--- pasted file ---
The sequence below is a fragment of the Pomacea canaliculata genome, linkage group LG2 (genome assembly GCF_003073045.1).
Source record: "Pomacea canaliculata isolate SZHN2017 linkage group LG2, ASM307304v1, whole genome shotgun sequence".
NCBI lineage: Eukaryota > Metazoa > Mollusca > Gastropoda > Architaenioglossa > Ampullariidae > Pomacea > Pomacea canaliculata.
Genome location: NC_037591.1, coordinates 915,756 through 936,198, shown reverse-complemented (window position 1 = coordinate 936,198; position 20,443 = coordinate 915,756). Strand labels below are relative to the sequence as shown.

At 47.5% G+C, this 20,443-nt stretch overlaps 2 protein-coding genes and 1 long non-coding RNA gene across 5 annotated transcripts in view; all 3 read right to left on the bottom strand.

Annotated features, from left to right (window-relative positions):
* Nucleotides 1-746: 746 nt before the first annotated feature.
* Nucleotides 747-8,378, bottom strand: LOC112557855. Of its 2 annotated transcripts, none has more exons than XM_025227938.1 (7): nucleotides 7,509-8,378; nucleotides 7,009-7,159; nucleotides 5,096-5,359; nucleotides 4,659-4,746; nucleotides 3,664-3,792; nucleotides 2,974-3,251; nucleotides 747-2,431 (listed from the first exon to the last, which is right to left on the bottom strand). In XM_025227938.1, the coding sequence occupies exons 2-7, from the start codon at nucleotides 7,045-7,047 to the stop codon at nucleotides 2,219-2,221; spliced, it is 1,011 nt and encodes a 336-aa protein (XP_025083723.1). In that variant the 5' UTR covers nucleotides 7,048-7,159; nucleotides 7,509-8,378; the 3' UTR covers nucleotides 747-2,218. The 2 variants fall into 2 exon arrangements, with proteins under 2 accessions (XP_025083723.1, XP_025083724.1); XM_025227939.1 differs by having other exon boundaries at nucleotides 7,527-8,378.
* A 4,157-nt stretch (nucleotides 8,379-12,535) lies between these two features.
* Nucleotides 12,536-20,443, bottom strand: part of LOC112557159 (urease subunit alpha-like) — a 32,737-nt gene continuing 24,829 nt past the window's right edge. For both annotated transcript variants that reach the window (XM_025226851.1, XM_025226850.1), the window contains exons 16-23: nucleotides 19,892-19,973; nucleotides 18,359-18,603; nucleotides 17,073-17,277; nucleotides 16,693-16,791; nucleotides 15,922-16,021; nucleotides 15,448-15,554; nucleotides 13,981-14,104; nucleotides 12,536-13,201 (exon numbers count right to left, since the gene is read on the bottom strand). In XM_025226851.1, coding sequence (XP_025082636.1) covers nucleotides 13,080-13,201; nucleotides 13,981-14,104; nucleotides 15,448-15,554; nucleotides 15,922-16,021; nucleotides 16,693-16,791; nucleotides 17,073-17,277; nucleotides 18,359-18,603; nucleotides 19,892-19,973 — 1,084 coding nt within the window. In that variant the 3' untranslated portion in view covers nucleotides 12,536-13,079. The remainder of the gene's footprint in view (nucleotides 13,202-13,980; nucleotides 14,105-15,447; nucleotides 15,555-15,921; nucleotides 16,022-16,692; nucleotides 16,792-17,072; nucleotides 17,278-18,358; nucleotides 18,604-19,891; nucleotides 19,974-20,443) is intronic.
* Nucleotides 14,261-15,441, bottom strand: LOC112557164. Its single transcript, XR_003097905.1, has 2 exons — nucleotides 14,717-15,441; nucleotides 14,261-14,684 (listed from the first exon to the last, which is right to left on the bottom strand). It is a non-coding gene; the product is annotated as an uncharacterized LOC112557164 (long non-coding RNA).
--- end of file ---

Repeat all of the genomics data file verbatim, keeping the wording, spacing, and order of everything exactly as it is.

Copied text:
The sequence below is a fragment of the Pomacea canaliculata genome, linkage group LG2 (genome assembly GCF_003073045.1).
Source record: "Pomacea canaliculata isolate SZHN2017 linkage group LG2, ASM307304v1, whole genome shotgun sequence".
NCBI lineage: Eukaryota > Metazoa > Mollusca > Gastropoda > Architaenioglossa > Ampullariidae > Pomacea > Pomacea canaliculata.
Genome location: NC_037591.1, coordinates 915,756 through 936,198, shown reverse-complemented (window position 1 = coordinate 936,198; position 20,443 = coordinate 915,756). Strand labels below are relative to the sequence as shown.

At 47.5% G+C, this 20,443-nt stretch overlaps 2 protein-coding genes and 1 long non-coding RNA gene across 5 annotated transcripts in view; all 3 read right to left on the bottom strand.

Annotated features, from left to right (window-relative positions):
* Nucleotides 1-746: 746 nt before the first annotated feature.
* Nucleotides 747-8,378, bottom strand: LOC112557855. Of its 2 annotated transcripts, none has more exons than XM_025227938.1 (7): nucleotides 7,509-8,378; nucleotides 7,009-7,159; nucleotides 5,096-5,359; nucleotides 4,659-4,746; nucleotides 3,664-3,792; nucleotides 2,974-3,251; nucleotides 747-2,431 (listed from the first exon to the last, which is right to left on the bottom strand). In XM_025227938.1, the coding sequence occupies exons 2-7, from the start codon at nucleotides 7,045-7,047 to the stop codon at nucleotides 2,219-2,221; spliced, it is 1,011 nt and encodes a 336-aa protein (XP_025083723.1). In that variant the 5' UTR covers nucleotides 7,048-7,159; nucleotides 7,509-8,378; the 3' UTR covers nucleotides 747-2,218. The 2 variants fall into 2 exon arrangements, with proteins under 2 accessions (XP_025083723.1, XP_025083724.1); XM_025227939.1 differs by having other exon boundaries at nucleotides 7,527-8,378.
* A 4,157-nt stretch (nucleotides 8,379-12,535) lies between these two features.
* Nucleotides 12,536-20,443, bottom strand: part of LOC112557159 (urease subunit alpha-like) — a 32,737-nt gene continuing 24,829 nt past the window's right edge. For both annotated transcript variants that reach the window (XM_025226851.1, XM_025226850.1), the window contains exons 16-23: nucleotides 19,892-19,973; nucleotides 18,359-18,603; nucleotides 17,073-17,277; nucleotides 16,693-16,791; nucleotides 15,922-16,021; nucleotides 15,448-15,554; nucleotides 13,981-14,104; nucleotides 12,536-13,201 (exon numbers count right to left, since the gene is read on the bottom strand). In XM_025226851.1, coding sequence (XP_025082636.1) covers nucleotides 13,080-13,201; nucleotides 13,981-14,104; nucleotides 15,448-15,554; nucleotides 15,922-16,021; nucleotides 16,693-16,791; nucleotides 17,073-17,277; nucleotides 18,359-18,603; nucleotides 19,892-19,973 — 1,084 coding nt within the window. In that variant the 3' untranslated portion in view covers nucleotides 12,536-13,079. The remainder of the gene's footprint in view (nucleotides 13,202-13,980; nucleotides 14,105-15,447; nucleotides 15,555-15,921; nucleotides 16,022-16,692; nucleotides 16,792-17,072; nucleotides 17,278-18,358; nucleotides 18,604-19,891; nucleotides 19,974-20,443) is intronic.
* Nucleotides 14,261-15,441, bottom strand: LOC112557164. Its single transcript, XR_003097905.1, has 2 exons — nucleotides 14,717-15,441; nucleotides 14,261-14,684 (listed from the first exon to the last, which is right to left on the bottom strand). It is a non-coding gene; the product is annotated as an uncharacterized LOC112557164 (long non-coding RNA).